Blender Game Engine

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Blender Game Engine
Developer(s)Blender Foundation
Stable release
2.79 / 76.7 – 137.5 MiB (varies by operating system)[1]
Written inC, C++, and Python
Operating systemCross-platform
Type3D computer graphics
LicenseGPL-2.0-or-later
Websitewww.blender.org Edit this on Wikidata

The Blender Game Engine was a free and open-source 3D production suite used for making real-time interactive content. It was previously embedded within Blender, but support for it was dropped in 2019, with the release of Blender 2.8. The game engine was written from scratch in C++ as a mostly independent component, and includes support for features such as Python scripting and OpenAL 3D sound.

History[edit]

Blender Game Engine was developed in 2000 with the goal of creating a marketable commercial product to create games and other interactive content, in an artist-friendly way.

Key code in the physics library (SUMO) did not become open-source when the rest of Blender did, which prevented the game engine from functioning until version 2.37a.

Blender 2.41 showcased a version that was almost entirely devoted to the game engine; audio was supported.

Version 2.42 showed several significant new features, including integration of the Bullet rigid-body dynamics library.

A new system for integration of GLSL shaders and soft-body physics was added in the 2.48 release to help bring the game engine back in line with modern game engines. Like Blender, it uses OpenGL, a cross-platform graphics layer, to communicate with graphics hardware.

During the 2010 Google Summer of Code, the open-source navigation mesh construction and pathfinding libraries Recast and Detour were integrated; the work was merged to trunk in 2011. Audaspace was coded as well to provide a Python handle for sound control. This library uses OpenAL or SDL as a backend.

In 2019, with the release of Blender 2.8, the Blender Game Engine was entirely removed from Blender itself.[2] The engine's capabilities and appeal had largely fallen behind other rising game engines of the time, and it was difficult to update both Blender itself alongside the game engine. Users were instead recommended to use other, more powerful open source alternatives, like Godot.[3]

Following its removal from the official version of Blender, an unofficial fork of the game engine source code was created, named UPBGE.[1] This was done with the aim of maintaining and modernizing the engine. Since then, UPBGE has been updated with support for Blender's new realtime renderer, Eevee, and runs on top of Blender 3.0 source code.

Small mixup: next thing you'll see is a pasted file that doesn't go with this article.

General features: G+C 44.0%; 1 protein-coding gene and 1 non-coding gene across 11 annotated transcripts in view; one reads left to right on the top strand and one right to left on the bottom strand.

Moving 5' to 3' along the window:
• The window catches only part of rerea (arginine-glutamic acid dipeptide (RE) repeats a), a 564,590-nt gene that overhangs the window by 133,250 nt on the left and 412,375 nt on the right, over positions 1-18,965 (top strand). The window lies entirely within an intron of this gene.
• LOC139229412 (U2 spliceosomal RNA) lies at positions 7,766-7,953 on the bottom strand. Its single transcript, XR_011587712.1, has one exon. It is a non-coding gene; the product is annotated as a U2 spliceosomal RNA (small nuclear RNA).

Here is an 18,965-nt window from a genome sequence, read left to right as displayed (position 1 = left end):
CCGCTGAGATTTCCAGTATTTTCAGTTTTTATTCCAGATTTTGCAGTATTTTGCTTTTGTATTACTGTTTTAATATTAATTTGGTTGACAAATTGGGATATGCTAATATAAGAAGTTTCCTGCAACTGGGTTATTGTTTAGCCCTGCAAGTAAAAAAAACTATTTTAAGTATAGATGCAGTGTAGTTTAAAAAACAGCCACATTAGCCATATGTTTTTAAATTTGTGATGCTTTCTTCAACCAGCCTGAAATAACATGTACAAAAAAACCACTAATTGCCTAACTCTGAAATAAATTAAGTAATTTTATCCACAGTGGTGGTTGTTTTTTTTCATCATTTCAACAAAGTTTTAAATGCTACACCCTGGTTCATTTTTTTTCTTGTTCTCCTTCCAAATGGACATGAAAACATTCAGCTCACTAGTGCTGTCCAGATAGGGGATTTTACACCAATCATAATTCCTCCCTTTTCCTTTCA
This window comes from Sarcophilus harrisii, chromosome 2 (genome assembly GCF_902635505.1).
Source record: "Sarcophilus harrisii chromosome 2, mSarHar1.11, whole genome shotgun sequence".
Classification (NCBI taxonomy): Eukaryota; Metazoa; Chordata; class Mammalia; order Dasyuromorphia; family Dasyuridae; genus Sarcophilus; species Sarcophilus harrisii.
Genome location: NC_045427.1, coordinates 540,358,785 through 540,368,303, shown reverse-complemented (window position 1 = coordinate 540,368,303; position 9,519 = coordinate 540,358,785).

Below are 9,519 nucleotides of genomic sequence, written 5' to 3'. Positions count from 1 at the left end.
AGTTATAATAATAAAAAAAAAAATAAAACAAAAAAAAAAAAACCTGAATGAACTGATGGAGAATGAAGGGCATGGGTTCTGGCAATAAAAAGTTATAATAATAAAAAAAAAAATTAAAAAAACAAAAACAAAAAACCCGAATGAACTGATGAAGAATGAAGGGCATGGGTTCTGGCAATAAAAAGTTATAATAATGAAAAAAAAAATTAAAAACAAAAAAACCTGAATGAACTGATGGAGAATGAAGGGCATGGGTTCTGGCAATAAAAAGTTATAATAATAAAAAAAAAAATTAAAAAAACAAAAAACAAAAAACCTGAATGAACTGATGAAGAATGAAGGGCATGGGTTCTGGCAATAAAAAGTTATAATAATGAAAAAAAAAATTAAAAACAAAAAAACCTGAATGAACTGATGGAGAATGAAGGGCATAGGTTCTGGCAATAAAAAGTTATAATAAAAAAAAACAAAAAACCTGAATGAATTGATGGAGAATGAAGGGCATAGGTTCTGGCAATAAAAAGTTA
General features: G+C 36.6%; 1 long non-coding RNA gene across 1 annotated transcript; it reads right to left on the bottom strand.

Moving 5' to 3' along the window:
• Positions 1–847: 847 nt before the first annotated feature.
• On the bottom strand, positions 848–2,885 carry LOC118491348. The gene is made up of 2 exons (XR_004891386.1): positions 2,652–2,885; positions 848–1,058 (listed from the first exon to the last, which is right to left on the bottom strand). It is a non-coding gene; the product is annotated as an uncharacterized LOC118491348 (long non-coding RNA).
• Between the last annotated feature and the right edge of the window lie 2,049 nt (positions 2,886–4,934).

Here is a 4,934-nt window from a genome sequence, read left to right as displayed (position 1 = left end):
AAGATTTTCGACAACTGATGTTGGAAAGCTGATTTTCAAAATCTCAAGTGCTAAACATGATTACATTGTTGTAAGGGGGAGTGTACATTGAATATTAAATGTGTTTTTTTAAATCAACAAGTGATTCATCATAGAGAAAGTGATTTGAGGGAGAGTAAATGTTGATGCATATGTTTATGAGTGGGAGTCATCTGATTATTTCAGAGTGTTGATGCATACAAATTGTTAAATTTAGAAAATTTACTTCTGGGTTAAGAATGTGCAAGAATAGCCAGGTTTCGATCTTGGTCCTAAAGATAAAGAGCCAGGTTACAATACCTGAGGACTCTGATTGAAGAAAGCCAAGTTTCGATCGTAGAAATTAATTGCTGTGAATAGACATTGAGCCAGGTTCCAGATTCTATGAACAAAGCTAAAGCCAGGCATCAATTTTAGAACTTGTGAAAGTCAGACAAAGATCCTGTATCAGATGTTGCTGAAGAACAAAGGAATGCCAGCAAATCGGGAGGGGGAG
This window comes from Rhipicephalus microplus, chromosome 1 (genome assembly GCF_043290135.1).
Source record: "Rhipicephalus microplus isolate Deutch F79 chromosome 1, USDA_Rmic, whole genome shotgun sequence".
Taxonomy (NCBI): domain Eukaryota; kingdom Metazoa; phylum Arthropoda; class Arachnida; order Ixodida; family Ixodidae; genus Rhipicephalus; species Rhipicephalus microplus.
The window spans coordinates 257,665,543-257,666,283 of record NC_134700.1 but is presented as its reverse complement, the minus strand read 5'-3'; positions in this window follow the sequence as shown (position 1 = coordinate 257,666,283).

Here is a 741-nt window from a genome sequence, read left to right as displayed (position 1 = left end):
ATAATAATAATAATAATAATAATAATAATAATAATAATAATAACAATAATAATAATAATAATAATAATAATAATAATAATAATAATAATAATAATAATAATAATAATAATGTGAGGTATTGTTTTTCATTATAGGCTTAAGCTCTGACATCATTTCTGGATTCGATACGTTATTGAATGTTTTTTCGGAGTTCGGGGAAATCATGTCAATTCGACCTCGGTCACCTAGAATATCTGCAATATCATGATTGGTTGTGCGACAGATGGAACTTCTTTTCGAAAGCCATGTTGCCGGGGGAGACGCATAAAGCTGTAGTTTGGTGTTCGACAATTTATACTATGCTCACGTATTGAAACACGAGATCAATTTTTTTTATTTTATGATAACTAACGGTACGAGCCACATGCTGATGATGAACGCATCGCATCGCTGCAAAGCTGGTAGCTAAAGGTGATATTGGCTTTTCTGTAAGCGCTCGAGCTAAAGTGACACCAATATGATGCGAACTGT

Features[edit]

The Blender Game Engine uses a system of graphical "logic bricks" (a combination of "sensors", "controllers" and "actuators") to control the movement and display of objects. The game engine can also be extended via a set of Python bindings.

  • Graphical logic editor for defining interactive behavior without programming
  • Collision detection and dynamics simulation now support Bullet Physics Library. Bullet is an open-source collision detection and rigid body dynamics library developed for PlayStation 3
  • Shape types: Convex polyhedron, box, sphere, cone, cylinder, capsule, compound, and static triangle mesh with auto deactivation mode
  • Discrete collision detection for rigid body simulation
  • Support for in-game activation of dynamic constraints
  • Full support for vehicle dynamics, including spring reactions, stiffness, damping, tire friction etc.
  • Python scripting API for sophisticated control and AI, fully defined advanced game logic
  • Support all OpenGL lighting modes, including transparencies, Animated and reflection-mapped textures
  • Support for multimaterials, multitexture and texture blending modes, per-pixel lighting, dynamic lighting, mapping modes, GLSL Vertex Paint texture blending, toon shading, animated materials, support for normal and parallax mapping
  • Playback of games and interactive 3D content without compiling or preprocessing
  • Audio, using the SDL toolkit
  • Multi-layering of Scenes for overlay interfaces.

Gallery[edit]

Notable games[edit]

See also[edit]

References[edit]

  1. ^ "Blender 2.79 Release Index". Blender.org. 11 September 2017. Retrieved 12 September 2017.
  2. ^ "rB159806140fd3". developer.blender.org. Retrieved 18 April 2018.
  3. ^ "Reference/Release Notes/2.80/Removed Features - Blender Developer Wiki". wiki.blender.org. Retrieved 29 October 2022.

External links[edit]